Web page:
The data suggest irrigation sets of greater duration on mature vines with extensive root systems, which can extend as deep as 9 feet. On newly planted and one- to two-year-old vines, where water will be extracted mainly from the first foot, irrigation sets of less than 20 hours should be sufficient.

The project also found water extraction the entire depth of the soil, mainly from native grasses and winter annuals in the first foot, then from the vine roots down to as deep as 9 feet. To reduce nutrient deficiency induced by water stress, common in the Fair Play area, the research suggests rewetting the extensive vine root system. Such a practice will also help maintain a larger, actively growing root system, making the plant less vulnerable to feeding by pocket gophers.

Learning that the drip-applied irrigation water moved more slowly than had been thought, members of the project lengthened their irrigation sets to as much as 70 hours in mature vines.

In 2001, the project team collected data from four more monitoring sites to address questions about the effects of irrigation frequency. Members assessed three neutron probe sites, one with 1 gallon per hour emitters, another with 2 gallon per hour emitters and a third dry farmed. Clearly, the drip-irrigated sites produced more grapes than the dry-farmed sites - in one case nearly three times as much. However, the measure of quantity is less important to wine grape growers than is quality, and, says the project report, "Making separate batches of wine and evaluating their respective quality is beyond the scope and duration of this experiment."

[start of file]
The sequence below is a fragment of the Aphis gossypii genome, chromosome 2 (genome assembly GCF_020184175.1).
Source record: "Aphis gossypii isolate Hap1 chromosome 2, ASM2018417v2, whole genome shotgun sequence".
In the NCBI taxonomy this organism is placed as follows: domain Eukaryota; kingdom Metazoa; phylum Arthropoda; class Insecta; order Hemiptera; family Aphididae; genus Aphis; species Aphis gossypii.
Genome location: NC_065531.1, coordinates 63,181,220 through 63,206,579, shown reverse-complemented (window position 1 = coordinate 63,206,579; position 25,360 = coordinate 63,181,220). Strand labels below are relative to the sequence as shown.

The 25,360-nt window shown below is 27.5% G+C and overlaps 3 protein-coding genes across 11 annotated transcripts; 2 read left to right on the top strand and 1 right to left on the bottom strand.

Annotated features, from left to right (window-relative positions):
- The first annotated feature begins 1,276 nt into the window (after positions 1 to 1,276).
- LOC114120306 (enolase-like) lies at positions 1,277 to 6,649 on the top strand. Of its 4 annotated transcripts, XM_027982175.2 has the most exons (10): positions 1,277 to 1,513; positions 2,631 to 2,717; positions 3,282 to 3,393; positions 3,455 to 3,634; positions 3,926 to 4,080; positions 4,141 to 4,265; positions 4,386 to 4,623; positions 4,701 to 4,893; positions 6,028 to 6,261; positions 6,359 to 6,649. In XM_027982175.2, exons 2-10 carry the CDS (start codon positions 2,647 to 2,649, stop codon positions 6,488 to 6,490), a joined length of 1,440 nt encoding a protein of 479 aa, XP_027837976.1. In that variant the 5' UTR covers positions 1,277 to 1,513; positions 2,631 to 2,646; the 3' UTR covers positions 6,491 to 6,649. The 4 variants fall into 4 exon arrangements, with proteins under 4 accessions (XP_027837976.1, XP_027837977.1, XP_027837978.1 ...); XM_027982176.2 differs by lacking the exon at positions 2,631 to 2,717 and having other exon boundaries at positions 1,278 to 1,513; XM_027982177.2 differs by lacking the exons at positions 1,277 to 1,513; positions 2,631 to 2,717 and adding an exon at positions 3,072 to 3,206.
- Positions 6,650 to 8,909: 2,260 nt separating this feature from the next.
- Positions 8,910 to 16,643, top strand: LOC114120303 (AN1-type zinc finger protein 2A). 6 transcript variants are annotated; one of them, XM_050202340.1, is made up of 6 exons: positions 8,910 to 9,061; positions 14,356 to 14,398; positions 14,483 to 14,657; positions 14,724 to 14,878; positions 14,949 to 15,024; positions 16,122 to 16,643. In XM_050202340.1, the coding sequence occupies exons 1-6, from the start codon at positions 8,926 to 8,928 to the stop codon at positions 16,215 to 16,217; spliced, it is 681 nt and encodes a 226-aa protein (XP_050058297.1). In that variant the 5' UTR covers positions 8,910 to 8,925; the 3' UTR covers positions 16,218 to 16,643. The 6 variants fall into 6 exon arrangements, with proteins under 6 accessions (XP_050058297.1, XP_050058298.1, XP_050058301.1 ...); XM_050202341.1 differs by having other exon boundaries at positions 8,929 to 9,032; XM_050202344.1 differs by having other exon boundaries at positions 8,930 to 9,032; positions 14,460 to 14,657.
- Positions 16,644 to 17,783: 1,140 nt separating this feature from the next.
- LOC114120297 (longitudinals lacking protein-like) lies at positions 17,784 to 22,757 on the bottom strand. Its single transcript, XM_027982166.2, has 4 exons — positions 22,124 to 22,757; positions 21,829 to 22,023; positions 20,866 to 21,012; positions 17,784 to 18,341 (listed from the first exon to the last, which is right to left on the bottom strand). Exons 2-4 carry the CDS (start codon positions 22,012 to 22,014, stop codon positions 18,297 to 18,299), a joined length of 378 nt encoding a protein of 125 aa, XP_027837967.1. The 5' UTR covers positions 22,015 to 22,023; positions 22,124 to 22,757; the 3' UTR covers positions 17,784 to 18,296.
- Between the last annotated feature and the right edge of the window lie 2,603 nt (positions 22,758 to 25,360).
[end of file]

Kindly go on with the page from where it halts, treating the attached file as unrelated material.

Brian Fitzpatrick, project co-coordinator, says the data collected clearly demonstrated inadequacies in the area's drip irrigation practices and have pointed growers in a new more efficient direction.

"Building on the foundation of benchmark information collected," he says, "we can pursue the answers to yet other questions in our quest to irrigate wisely with this precious resource."

The value of this project has been to challenge the current methods of drip irrigation, something that has not occurred for more than 20 years. In addition, use of the neutron probes will help growers better understand vineyard water use.

The project suggests that the common practice of short-duration sets, which mainly fill the first foot of the soil profile, may benefit new or one-year vines with their small, shallow-developing root systems. However, a cautionary note is that frequent rewetting of the soil encourages growth of weeds that compete for nutrients and attracts root-feeding pocket gophers.